MONARCHIANISM, a theological term designating the view taken by those Christians who, within the Church, towards the end of the 2nd century and during the 3rd, opposed the doctrine of an independent personal subsistence of the Logos.
It is usual to speak of two kinds of monarchianism - the dynamistic and the modalistic, though the distinction cannot be carried through without some straining of the texts.
Modalistic monarchianism, conceiving that the whole fullness of the Godhead dwelt in Christ, took exception to the "subordinatianism" of some Church writers, and maintained that the names Father and Son were only two different designations of the same subject, the one God, who "with reference to the relations in which He had previously stood to the world is called the Father, but in reference to His appearance in humanity is called the Son."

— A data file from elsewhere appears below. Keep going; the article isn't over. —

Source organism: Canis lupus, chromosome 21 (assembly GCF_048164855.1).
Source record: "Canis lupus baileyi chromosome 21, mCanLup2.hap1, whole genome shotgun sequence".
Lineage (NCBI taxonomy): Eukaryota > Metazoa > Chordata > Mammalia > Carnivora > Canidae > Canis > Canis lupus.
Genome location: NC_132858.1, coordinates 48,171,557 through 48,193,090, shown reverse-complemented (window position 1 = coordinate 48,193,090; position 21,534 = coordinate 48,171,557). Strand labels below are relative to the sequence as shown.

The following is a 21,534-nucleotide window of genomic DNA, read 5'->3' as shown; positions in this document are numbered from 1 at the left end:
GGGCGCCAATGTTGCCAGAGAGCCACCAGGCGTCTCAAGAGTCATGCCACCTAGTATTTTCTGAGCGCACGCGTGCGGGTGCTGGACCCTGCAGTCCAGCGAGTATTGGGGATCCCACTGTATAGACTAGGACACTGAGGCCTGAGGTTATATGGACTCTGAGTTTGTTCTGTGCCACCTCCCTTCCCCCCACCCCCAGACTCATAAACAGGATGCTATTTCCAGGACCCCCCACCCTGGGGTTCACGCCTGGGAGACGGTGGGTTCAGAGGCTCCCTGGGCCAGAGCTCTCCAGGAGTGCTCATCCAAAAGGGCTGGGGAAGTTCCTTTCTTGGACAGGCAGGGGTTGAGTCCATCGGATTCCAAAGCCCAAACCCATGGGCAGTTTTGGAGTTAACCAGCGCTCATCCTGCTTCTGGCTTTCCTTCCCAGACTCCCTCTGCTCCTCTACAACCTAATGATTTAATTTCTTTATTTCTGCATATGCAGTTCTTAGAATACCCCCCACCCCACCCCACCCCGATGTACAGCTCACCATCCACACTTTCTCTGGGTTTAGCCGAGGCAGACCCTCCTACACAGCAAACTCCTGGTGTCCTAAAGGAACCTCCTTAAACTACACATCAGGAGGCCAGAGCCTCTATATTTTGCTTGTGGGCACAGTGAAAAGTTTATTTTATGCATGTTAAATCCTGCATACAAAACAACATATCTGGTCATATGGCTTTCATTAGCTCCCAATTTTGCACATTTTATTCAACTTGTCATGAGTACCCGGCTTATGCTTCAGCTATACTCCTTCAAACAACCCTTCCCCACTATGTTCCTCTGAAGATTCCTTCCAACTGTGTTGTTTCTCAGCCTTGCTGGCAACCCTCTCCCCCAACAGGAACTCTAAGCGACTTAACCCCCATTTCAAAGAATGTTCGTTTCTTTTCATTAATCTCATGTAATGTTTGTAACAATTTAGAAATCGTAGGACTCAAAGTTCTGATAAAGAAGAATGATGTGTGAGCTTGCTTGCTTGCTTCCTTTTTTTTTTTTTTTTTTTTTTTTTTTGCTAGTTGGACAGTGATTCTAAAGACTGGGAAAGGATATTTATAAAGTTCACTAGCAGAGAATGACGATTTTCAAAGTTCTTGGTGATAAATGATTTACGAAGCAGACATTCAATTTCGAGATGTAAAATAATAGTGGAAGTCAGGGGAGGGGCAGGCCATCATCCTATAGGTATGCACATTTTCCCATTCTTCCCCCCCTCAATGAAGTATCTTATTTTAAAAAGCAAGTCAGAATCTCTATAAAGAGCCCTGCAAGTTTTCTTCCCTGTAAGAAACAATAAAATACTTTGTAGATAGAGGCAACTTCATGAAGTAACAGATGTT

(For the subsequent history of modalistic monarchianism see SABELLIUS.) See the Histories of Dogma by A.
To Swedenborgianism) to any modalistic Monarchianism (Christ one phase of God.